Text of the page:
Here are some of the more common computer data attack techniques used by data thieves:

1. Phishing emails – These are emails pretending to be form a legitimate company, usually asking the victim to verify personal information.

2. Spear phishing – These are emails which are sent to employees of a company purporting to be from management, asking for passwords or information about projects they may be working on.

3. Zombie computers or networks (zombies) – These are compromised computers and networks which contain software which permits data thieves access to the system. These computers may be linked there together to form what is called a botnet.

4. Botnet – Once linked together, these botnets are used to perform attacks like denial of service, pay per clicks and spam email. In many cases, the owner of the compromised systems may not know that their system is being misused this way.

5. Bogus websites – Websites which pose as legitimate sites and attempt to trick visitors into handing over personal information; this data is then used on the real site by the data thief.

6. Crackers – Programmers and other highly skilled computer experts who use their abilities to break into networks to find weaknesses to exploit.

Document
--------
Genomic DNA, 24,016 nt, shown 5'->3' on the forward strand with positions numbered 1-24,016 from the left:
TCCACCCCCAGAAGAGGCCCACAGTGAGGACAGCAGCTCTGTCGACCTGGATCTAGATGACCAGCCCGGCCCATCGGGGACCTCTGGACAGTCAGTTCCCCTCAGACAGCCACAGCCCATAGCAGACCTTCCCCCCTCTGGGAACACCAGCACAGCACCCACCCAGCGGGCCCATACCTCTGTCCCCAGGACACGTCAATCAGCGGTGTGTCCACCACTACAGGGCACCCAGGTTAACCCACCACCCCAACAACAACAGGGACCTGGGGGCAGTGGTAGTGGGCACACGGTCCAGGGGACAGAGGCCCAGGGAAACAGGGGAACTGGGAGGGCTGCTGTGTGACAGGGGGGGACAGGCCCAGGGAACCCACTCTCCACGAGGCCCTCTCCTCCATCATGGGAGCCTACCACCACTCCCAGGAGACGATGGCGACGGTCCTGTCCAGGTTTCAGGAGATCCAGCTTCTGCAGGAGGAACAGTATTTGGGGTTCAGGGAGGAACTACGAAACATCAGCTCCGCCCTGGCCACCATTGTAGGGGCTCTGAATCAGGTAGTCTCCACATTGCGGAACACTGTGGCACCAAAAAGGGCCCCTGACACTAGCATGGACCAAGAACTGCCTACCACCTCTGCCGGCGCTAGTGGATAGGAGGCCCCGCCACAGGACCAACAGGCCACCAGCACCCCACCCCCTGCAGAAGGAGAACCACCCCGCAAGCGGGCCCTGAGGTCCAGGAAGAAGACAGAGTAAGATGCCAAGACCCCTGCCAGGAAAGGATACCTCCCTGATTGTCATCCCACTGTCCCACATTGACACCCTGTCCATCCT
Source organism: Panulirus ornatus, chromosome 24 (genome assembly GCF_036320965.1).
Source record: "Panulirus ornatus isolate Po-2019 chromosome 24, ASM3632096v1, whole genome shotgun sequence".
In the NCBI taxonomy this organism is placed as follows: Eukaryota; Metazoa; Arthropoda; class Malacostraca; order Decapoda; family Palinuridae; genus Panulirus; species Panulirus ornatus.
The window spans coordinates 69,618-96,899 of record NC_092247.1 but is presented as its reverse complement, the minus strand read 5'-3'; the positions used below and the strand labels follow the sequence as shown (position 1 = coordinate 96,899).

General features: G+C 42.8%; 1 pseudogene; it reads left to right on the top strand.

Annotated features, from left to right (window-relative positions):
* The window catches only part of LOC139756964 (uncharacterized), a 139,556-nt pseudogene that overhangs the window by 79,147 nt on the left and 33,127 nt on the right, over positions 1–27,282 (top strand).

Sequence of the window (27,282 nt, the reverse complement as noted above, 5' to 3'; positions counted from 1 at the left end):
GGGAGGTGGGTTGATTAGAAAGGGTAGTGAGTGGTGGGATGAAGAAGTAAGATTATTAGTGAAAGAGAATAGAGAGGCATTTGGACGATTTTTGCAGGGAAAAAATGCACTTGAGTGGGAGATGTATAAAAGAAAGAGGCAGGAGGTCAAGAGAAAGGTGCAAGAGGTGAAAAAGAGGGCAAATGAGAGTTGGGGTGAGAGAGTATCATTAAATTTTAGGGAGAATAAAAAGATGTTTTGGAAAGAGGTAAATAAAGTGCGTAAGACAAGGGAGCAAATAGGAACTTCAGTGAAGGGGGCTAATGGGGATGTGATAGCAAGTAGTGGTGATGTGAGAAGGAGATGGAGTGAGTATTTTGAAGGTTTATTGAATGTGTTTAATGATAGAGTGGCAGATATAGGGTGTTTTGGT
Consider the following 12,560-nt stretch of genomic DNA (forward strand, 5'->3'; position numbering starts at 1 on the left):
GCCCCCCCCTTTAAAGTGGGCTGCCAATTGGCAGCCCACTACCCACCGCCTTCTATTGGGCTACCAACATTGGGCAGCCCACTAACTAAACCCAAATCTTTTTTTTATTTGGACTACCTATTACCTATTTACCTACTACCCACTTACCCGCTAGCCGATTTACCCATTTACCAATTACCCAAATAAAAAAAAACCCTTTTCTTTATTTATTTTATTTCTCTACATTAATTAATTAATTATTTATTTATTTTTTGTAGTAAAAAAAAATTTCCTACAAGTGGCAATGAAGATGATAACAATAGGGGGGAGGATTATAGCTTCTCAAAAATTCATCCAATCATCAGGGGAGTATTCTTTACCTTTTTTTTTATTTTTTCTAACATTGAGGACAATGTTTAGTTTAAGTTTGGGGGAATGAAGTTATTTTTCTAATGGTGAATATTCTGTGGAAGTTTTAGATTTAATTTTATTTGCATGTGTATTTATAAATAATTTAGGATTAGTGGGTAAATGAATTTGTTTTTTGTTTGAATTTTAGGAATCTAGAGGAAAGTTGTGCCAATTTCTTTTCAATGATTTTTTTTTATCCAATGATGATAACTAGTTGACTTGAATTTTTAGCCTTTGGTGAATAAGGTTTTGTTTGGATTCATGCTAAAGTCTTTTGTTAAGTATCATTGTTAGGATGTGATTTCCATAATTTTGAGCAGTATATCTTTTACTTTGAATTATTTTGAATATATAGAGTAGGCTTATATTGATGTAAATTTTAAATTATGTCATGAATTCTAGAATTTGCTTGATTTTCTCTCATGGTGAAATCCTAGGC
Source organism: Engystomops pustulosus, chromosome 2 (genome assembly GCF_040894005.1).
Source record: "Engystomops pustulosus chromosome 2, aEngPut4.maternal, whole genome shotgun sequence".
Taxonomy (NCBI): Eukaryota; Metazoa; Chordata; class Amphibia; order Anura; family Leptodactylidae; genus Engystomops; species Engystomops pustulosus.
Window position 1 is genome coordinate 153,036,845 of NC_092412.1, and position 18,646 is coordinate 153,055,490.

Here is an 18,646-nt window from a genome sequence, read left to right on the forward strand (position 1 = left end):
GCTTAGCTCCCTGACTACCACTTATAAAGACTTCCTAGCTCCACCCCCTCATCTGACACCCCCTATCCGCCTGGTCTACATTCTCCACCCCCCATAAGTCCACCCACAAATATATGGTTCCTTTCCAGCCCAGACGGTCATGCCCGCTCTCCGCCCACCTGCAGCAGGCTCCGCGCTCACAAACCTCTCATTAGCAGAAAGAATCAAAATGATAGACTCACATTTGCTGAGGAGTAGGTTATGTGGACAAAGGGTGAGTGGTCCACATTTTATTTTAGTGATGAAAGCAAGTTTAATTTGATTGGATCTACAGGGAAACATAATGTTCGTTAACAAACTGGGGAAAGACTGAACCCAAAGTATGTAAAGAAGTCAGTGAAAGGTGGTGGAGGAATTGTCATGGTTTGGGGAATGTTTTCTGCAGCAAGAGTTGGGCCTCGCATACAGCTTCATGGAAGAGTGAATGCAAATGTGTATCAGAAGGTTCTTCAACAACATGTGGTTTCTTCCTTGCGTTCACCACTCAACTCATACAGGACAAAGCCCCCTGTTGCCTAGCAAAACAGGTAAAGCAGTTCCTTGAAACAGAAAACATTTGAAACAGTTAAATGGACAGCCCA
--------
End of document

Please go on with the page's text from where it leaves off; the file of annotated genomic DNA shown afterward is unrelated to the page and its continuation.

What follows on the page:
7. Wireless network snooping – When using unprotected wireless routers, such as are often found in coffee shops, airports and some homes, hackers may be able to pry into your computer.

8. Cookie sniffing – Hackers will use cookie sniffers to examine all of the cookies you have used and will send this information (useful since people generally use the same password for many different sites) to their own systems to use this information.

9. Malicious Software – These are various types of software: hijackers, adware, Trojan horses, etc. which act against specific operating system functions, send your personal information to someone outside your system, direct you to bogus websites or any number of other malicious actions.

10. Web Page Hijackers – A small program which redirects your browser to a site other than the one you wanted to visit. This may be to a bogus website attempting to capture your personal information or an annoyance such as being redirected to a pornographic website.